The Ersatz Pluriverse
Sider (Ted)
Source: Journal of Philosophy 99 (2002): 279–315
Paper - Abstract

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Author’s Introduction (Full text, footnotes omitted)

  1. While many are impressed with the utility of possible worlds in linguistics and philosophy, few can accept the modal realism of David Lewis, who regards possible worlds as sui generis entities of a kind with the concrete world we inhabit.
  2. Not all uses of possible worlds require exotic ontology. Consider, for instance, the use of Kripke models to establish formal results in modal logic. These models contain sets often regarded for heuristic reasons as sets of “possible worlds”. But the “worlds” in these sets can be anything at all; they can be numbers, or people, or fish. The set of worlds, together with the accessibility relation and the rest of the model, is used as a purely formal structure. One can even go beyond establishing results about formal systems and apply Kripke models to English, as Charles Chihara has recently argued. Chihara shows, for instance, how to use Kripke models (plus primitive modal notions) to give an account of validity for English modal sentences. In other cases worlds are not really needed at all. It is often vivid to give a counterexample thus: “There is a possible world in which P. Since your theory implies that in all worlds, not-P, your theory is wrong.” But the counterexample could just as easily be given using modal operators: “Possibly, P. Since your theory implies that it is necessary that not-P, your theory is wrong.”
  3. Unfortunately for those who yearn for desert landscapes, many interesting applications require more ontological seriousness. In "Chalmers (David) - The Conscious Mind: In Search of a Fundamental Theory", David Chalmers uses worlds to (among other things) set up his two-dimensional modal framework. In defining the primary intension of ‘water’ as a function that assigns to any (centered) world, w, the class of things that would count as water in w when w is “considered as actual”, Chalmers is not thinking of the set of worlds as a purely mathematical structure. He means to refer to a particular function defined on a space of genuine possible worlds. Or consider Lewis’s formulation of materialism as the claim that no two possible worlds lacking “alien natural properties” differ without differing physically. This is no claim about the formal structure of Kripke models; it is a claim about a particular class of worlds, the class of worlds that lack alien natural properties.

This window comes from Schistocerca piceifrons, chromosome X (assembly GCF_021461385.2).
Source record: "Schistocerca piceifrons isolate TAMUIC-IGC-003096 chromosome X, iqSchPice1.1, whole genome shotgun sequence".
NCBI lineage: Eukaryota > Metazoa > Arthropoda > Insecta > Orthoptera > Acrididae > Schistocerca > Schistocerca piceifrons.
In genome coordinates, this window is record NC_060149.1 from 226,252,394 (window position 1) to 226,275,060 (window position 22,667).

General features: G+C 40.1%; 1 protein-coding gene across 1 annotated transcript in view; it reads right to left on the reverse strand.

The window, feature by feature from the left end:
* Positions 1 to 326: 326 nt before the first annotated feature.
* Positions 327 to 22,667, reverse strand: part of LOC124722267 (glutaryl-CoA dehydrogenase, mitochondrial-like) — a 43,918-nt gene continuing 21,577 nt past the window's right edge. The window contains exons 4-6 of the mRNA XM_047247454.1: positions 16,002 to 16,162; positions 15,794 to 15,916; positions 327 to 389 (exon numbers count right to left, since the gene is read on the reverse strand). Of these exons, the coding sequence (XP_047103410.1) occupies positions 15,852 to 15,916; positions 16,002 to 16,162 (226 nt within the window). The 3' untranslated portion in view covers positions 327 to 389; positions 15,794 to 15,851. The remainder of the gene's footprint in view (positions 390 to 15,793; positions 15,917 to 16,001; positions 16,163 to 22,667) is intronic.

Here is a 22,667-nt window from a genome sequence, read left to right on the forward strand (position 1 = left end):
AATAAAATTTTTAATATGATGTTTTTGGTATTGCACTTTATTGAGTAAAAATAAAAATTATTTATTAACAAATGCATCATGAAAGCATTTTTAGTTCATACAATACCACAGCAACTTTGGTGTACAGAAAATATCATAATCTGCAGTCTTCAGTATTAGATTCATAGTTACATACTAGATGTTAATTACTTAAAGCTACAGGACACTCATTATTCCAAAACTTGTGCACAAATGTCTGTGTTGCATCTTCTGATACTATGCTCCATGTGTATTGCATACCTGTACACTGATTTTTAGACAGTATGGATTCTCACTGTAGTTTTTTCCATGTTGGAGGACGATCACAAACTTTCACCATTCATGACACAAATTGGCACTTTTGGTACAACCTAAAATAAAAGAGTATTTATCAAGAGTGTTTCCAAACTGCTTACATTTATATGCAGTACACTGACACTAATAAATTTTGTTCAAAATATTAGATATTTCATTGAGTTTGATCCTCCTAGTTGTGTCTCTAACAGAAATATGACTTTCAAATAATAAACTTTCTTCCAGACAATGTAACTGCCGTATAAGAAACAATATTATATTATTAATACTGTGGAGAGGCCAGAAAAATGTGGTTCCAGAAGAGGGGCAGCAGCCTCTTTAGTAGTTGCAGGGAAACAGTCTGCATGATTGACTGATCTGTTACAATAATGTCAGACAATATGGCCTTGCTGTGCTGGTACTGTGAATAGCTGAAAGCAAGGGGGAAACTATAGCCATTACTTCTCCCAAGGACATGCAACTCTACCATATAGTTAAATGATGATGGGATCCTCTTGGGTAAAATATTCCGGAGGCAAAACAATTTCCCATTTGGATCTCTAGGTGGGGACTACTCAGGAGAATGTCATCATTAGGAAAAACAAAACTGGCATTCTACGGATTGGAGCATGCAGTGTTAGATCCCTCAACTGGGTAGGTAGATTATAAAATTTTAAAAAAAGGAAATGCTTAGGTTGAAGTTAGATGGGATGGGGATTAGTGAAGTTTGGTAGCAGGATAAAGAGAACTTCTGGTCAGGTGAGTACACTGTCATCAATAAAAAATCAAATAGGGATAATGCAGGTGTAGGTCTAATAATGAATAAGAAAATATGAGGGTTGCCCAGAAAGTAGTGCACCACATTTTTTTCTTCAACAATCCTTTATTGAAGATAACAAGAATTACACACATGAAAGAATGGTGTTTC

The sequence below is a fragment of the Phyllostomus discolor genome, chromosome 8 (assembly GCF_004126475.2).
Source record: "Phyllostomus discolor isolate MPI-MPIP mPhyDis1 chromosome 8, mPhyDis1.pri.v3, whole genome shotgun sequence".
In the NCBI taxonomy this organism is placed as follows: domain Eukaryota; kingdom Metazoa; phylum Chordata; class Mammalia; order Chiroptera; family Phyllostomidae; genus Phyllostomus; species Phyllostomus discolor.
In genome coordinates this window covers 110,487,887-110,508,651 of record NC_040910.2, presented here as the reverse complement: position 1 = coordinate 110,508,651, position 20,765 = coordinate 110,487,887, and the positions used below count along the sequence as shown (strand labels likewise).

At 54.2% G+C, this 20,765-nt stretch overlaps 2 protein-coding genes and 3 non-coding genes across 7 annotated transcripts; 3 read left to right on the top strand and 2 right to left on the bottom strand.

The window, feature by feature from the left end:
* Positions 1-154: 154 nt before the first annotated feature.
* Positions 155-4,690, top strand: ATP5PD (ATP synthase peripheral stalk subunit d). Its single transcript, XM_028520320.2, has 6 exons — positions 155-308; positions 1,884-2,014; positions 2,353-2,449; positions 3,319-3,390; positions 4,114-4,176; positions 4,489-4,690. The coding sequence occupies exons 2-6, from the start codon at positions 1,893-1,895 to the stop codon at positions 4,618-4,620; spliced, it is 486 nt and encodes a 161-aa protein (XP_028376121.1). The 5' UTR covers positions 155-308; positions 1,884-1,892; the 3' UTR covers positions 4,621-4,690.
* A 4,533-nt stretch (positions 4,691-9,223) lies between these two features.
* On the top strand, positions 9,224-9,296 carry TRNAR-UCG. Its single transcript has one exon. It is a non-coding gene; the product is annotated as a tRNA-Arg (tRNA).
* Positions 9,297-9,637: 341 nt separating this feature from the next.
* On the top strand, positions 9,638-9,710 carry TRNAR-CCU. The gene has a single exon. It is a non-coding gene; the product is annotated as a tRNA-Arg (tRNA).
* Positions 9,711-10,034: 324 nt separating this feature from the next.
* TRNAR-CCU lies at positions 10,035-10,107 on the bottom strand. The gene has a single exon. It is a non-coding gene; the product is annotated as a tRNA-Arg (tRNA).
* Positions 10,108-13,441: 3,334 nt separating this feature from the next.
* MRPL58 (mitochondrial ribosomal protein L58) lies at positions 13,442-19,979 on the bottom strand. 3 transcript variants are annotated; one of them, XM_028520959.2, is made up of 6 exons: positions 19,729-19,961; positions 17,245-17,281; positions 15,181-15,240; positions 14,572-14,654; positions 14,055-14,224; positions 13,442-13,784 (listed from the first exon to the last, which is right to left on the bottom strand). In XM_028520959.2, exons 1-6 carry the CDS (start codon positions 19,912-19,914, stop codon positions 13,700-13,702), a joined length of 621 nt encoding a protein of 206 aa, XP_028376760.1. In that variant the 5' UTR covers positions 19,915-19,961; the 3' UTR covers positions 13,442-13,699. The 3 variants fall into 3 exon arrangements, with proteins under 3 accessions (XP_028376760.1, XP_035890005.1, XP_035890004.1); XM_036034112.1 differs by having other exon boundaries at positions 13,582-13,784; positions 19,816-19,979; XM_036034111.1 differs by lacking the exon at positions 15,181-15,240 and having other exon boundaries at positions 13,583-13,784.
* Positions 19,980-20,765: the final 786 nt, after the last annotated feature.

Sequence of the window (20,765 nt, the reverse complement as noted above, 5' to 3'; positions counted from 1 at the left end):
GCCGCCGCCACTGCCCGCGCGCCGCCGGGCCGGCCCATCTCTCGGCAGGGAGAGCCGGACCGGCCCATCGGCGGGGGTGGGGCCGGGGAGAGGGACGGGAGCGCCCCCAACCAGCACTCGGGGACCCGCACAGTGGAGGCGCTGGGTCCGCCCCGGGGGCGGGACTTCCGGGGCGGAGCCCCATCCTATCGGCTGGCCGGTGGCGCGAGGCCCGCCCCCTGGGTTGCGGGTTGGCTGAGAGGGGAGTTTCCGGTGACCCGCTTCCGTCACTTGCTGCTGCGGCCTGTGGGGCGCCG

4. Other examples abound. Linguists and philosophers of language utilize set-theoretic constructions out of possible worlds and individuals as semantic values. Philosophers use possible worlds to define probability functions, properties and propositions. Worlds are used to state theories, make claims, formulate supervenience1 theses and illuminate distinctions. Worlds may be used to give the truth conditions for ordinary quantification over possibilities, for example “there are at least five ways to win this chess match”. The journals and books published in the last forty years contain hundreds of uses of possible worlds, few of which could be reconstructed as purely formal uses of Kripke models or as Chihara-style applications. Moreover, these invocations of possible worlds talk usually go far beyond using possible worlds language as a kind of vivid shorthand for sentences containing modal operators: it is well-known that a language employing quantification over possible worlds and individuals has more expressive power than the language of modal predicate logic.
  5. Possible worlds semantics and metaphysics appear to require genuine worlds. And yet, who can believe Lewis’s modal realism? Like many, I turn to reduction. An adequate reduction of talk of possibilia — worlds and their inhabitants — must be materially adequate, but must not appeal to objectionable entities (like Lewisian worlds). Given such a reduction, the contemporary possible-worlds theorist’s tools may be freely used with a clear ontological conscience.
  6. A good starting point is what Lewis calls “linguistic ersatzism”, which identifies possible worlds with maximal consistent sets of sentences. But linguistic ersatzism faces an apparently devastating problem, the problem of descriptive power. The solution to this problem will lead to an unfamiliar but attractive theory.
  7. Because of my own views (which I will not defend here), the theory to be developed will assume world-bound individuals and counterpart theory. But the theory can be developed under other assumptions.
  8. Section I describes the problem of descriptive power for linguistic ersatzism. Section II introduces the theory to be defended and describes its solution to the problem of descriptive power. Section III then gives an extensive formal development of the theory. Section IV replies to objections, and section V compares the theory with modal fictionalism.

Comment:

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